This report outlines the structure and role of the Nigerian federal legislature under the current (1999) Constitution.

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II.  Current Constitutional Status and Role

Nigeria has a presidential system of government consisting of three distinct branches: the executive, the legislature, and the judiciary.[29]  The legislative branch, the National Assembly, which is said to have been modeled after the United States Congress, is a bicameral body with a 360-member House of Representatives and a 109-member Senate.[30]  At the state level, this power is vested in house assemblies whose seats range from twenty-four to forty members depending on the population of the particular state.[31] 

In addition to its legislative function, the National Assembly has broad oversight powers.  The ultimate power in this regard, as in the US, rests in the National Assembly’s power of the purse; except in instances where the Constitution itself specifies otherwise, spending any public funds requires the approval of the National Assembly.[32]  The Nigerian Constitution provides that “[n]o moneys shall be withdrawn from any public fund of the Federation, other than the Consolidated Revenue Fund of the Federation, unless the issue of those moneys has been authorised by an Act of the National Assembly.”[33]  The Constitution further provides that “[n]o moneys shall be withdrawn from the Consolidated Revenue Fund or any other public fund of the Federation, except in the manner prescribed by the National Assembly.”[34]  It exercises this power in different ways, including vetting of proposals of the executive branch for funding various activities (mainly through the appropriations process); through audits of public accounts by the Auditor-General (who reports to the National Assembly); and through investigations of the conduct of persons, both natural and juridical, charged with implementation of laws or disbursement of any appropriated funds.[35]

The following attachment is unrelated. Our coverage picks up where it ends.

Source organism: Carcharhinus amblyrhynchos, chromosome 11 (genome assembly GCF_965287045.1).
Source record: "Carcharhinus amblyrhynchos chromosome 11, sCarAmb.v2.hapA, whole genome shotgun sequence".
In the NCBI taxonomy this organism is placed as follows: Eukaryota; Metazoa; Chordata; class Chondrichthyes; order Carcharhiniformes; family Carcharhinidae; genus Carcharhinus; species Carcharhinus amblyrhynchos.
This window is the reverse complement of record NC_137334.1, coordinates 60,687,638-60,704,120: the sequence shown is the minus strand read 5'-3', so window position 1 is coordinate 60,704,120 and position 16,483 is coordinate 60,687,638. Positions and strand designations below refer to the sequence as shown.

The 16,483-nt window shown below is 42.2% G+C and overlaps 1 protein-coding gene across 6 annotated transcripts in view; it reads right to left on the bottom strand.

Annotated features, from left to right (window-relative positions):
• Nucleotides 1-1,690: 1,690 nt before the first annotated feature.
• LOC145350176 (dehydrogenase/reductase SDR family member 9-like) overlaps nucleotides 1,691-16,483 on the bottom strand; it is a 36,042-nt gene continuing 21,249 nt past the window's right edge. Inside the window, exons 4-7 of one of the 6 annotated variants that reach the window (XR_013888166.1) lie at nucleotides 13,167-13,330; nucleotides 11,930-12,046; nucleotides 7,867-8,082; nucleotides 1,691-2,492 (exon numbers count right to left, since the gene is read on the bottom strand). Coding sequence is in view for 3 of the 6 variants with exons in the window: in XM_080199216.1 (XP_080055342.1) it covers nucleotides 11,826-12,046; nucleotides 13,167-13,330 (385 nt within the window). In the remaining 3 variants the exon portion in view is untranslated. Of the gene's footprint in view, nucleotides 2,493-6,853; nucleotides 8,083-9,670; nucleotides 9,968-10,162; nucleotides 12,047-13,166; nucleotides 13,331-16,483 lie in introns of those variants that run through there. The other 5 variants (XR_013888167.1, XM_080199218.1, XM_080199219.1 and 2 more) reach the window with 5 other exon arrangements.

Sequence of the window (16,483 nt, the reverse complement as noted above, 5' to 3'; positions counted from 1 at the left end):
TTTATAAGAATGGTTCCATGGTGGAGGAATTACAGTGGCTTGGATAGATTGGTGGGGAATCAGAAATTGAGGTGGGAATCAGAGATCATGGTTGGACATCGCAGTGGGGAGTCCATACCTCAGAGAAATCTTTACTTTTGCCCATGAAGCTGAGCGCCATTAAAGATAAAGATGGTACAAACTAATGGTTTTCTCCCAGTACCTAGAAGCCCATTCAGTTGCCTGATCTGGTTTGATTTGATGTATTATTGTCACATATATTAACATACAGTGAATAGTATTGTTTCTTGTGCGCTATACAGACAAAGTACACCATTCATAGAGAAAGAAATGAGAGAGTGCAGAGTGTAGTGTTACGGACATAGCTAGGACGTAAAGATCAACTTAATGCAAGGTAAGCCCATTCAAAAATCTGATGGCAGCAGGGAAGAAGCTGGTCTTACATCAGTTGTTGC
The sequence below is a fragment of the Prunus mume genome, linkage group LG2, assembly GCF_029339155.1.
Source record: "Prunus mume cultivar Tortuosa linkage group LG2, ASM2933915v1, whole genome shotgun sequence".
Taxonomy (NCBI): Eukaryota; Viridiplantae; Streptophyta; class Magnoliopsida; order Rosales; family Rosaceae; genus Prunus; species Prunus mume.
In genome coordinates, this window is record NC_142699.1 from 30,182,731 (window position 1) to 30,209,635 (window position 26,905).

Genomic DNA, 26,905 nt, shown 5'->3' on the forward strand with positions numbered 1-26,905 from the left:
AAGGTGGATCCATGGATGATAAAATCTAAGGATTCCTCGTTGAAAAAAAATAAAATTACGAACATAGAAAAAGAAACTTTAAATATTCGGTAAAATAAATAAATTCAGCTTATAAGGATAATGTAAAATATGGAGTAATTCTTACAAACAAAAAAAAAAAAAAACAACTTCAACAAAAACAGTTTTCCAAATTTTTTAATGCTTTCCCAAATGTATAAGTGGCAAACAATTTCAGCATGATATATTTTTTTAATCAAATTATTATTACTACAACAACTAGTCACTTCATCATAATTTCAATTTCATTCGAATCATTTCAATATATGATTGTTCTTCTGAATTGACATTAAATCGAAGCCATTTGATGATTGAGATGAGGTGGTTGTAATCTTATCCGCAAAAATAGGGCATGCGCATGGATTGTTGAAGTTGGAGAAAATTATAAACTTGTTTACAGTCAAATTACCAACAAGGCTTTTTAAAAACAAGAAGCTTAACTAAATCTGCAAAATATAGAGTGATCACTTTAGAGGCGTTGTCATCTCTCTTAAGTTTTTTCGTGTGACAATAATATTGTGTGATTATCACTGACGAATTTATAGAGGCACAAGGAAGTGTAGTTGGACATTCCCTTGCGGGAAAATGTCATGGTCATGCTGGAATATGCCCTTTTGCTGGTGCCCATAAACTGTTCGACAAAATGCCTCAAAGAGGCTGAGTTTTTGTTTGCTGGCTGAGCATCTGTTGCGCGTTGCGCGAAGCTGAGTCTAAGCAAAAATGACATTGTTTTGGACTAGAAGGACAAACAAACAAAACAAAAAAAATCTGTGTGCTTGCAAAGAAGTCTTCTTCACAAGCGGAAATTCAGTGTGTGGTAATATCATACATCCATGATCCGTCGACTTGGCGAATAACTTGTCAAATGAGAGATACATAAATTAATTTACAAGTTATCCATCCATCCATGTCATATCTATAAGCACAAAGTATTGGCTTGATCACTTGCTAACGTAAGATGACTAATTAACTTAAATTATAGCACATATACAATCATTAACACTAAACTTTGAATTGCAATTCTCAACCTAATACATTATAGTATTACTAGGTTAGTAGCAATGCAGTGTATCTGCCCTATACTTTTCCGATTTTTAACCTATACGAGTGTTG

In addition, also as in the US, the National Assembly, specifically the Senate, plays a role in filling key executive positions.  Under the Constitution, staffing key executive positions, including the positions of Minister, Ambassador, and Commissioner, requires the advice and consent of the Senate.[36]  Further, the National Assembly exercises oversight over the power of the executive to enter into a treaty of any kind; before it can be implemented in Nigeria, a treaty must first be enacted into law by the National Assembly.[37]  Also, a key oversight role of the National Assembly is the power to remove chief executives, including the President, the Vice-President, a Governor, and a Deputy Governor, for “gross misconduct.”[38]  In exercising this power, the Constitution requires some input from the judiciary.[39]

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III. Structure and Composition

A.   Seat of Parliament

Since its creation, Nigeria has had two capitals: Lagos and Abuja.  The “borders of the modern state” of Nigeria were created in 1914 with the amalgamation of the northern and southern protectorates.[40]  Lagos was the seat of government until 1976 when Nigeria decided to create a new federal capital, Abuja.[41]  However, the move did not occur until 1991.[42] 

Abuja, the current federal capital, sits on 3,000 square miles of land carved out of three states: Niger, Plateau (now known as Nassarawa), and Kwara (today known as Kogi).[43]  Abuja, and more specifically the area where the National Assembly building is located, was inspired by the Washington, DC, National Mall design.[44]  According to one source,